Today in History: Fair Labor Standards Act takes effect in 1938, banning child labor
October 24th, 2013
In the 1930s, President Franklin Roosevelt sought to reform labor laws in the United States, including enforcing a federal minimum wage and banning child labor. The Fair Labor Standards Act established the modern 40-hour work week, created a federal minimum wage, and prevented children under the age of 16 from working during school hours.
In 1936, a young girl passed a note to President Roosevelt, describing the poor treatment of child laborers in a sewing factory. President Roosevelt told a nearby reporter, “Something has to be done about the elimination of child labor and long hours and starvation wages.” Children routinely faced difficult conditions in factories, including long hours and unstable pay. For instance, a survey by the Labor Department’s Children’s Bureau found that nearly one fourth of working children worked 60 hours or more per week, and only one third of working children worked less than 40 hours.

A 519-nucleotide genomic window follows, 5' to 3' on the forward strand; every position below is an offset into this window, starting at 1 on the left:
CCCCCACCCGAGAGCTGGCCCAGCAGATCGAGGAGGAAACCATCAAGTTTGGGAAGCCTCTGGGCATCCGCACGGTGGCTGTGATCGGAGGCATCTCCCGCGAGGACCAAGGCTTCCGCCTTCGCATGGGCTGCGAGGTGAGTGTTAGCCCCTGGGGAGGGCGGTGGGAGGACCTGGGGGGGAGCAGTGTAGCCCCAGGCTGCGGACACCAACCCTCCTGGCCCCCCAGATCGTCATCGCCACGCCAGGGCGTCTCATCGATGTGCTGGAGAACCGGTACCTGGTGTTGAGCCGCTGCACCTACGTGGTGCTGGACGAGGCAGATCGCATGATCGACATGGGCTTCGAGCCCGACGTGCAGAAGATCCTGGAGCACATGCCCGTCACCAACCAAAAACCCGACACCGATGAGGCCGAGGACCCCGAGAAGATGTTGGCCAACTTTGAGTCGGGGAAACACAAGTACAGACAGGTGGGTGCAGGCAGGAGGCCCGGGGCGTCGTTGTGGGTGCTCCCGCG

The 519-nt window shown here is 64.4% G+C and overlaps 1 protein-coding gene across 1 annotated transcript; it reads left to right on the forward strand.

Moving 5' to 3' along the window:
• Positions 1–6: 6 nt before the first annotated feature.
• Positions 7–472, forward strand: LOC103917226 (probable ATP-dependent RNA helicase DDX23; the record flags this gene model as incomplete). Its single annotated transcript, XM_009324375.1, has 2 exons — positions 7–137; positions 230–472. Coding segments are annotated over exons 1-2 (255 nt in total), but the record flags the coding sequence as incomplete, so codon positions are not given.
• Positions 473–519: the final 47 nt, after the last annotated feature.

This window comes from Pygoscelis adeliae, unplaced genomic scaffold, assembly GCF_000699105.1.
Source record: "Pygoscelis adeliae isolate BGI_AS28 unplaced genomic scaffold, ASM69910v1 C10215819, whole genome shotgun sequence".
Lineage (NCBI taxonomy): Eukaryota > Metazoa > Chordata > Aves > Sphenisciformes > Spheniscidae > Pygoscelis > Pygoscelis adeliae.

Spearheaded by Secretary of Labor Frances Perkins, the Fair Labor Standards Act was signed into law by President Roosevelt on June 25, 1938 and took effect on October 24.
For a vivid account of working in the factories as a child, read Jack London’s short story, “The Apostate: A Child Labor Parable,” informed by his own childhood experience of working 12-hour days at a cannery for ten cents an hour. For a detailed history of the movement, read “The Labor Movement in America.”
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Tags: Jack London, Labor Movement